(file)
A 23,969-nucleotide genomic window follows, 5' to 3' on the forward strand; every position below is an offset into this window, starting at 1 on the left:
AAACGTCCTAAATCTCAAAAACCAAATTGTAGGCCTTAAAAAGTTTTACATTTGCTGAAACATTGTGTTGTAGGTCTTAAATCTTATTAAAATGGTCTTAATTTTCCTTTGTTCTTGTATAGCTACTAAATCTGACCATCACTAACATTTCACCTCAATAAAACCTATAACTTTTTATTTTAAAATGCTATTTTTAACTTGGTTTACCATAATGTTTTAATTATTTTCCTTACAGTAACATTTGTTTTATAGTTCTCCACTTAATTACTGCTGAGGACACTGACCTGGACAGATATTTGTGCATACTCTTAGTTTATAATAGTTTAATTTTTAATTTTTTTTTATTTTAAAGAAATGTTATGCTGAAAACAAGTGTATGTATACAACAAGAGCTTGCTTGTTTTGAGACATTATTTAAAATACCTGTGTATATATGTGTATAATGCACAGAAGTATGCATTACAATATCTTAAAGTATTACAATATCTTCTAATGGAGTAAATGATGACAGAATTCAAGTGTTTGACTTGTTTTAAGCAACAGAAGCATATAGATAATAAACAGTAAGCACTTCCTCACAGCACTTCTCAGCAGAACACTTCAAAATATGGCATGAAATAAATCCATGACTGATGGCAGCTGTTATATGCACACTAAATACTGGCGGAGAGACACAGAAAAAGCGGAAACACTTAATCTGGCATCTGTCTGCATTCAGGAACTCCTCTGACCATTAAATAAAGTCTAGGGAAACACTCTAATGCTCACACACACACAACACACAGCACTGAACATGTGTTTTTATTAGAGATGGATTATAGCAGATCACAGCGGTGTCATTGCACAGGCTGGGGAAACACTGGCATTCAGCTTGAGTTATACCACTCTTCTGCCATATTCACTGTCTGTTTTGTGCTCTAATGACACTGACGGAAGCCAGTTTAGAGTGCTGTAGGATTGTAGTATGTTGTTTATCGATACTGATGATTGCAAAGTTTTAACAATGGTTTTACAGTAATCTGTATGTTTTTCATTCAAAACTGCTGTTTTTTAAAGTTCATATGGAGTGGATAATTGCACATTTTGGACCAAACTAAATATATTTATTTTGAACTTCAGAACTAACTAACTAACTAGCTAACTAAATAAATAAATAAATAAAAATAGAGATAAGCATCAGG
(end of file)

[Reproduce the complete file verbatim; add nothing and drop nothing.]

A 23,969-nucleotide genomic window follows, 5' to 3' on the forward strand; every position below is an offset into this window, starting at 1 on the left:
AAACGTCCTAAATCTCAAAAACCAAATTGTAGGCCTTAAAAAGTTTTACATTTGCTGAAACATTGTGTTGTAGGTCTTAAATCTTATTAAAATGGTCTTAATTTTCCTTTGTTCTTGTATAGCTACTAAATCTGACCATCACTAACATTTCACCTCAATAAAACCTATAACTTTTTATTTTAAAATGCTATTTTTAACTTGGTTTACCATAATGTTTTAATTATTTTCCTTACAGTAACATTTGTTTTATAGTTCTCCACTTAATTACTGCTGAGGACACTGACCTGGACAGATATTTGTGCATACTCTTAGTTTATAATAGTTTAATTTTTAATTTTTTTTTATTTTAAAGAAATGTTATGCTGAAAACAAGTGTATGTATACAACAAGAGCTTGCTTGTTTTGAGACATTATTTAAAATACCTGTGTATATATGTGTATAATGCACAGAAGTATGCATTACAATATCTTAAAGTATTACAATATCTTCTAATGGAGTAAATGATGACAGAATTCAAGTGTTTGACTTGTTTTAAGCAACAGAAGCATATAGATAATAAACAGTAAGCACTTCCTCACAGCACTTCTCAGCAGAACACTTCAAAATATGGCATGAAATAAATCCATGACTGATGGCAGCTGTTATATGCACACTAAATACTGGCGGAGAGACACAGAAAAAGCGGAAACACTTAATCTGGCATCTGTCTGCATTCAGGAACTCCTCTGACCATTAAATAAAGTCTAGGGAAACACTCTAATGCTCACACACACACAACACACAGCACTGAACATGTGTTTTTATTAGAGATGGATTATAGCAGATCACAGCGGTGTCATTGCACAGGCTGGGGAAACACTGGCATTCAGCTTGAGTTATACCACTCTTCTGCCATATTCACTGTCTGTTTTGTGCTCTAATGACACTGACGGAAGCCAGTTTAGAGTGCTGTAGGATTGTAGTATGTTGTTTATCGATACTGATGATTGCAAAGTTTTAACAATGGTTTTACAGTAATCTGTATGTTTTTCATTCAAAACTGCTGTTTTTTAAAGTTCATATGGAGTGGATAATTGCACATTTTGGACCAAACTAAATATATTTATTTTGAACTTCAGAACTAACTAACTAACTAGCTAACTAAATAAATAAATAAATAAAAATAGAGATAAGCATCAGG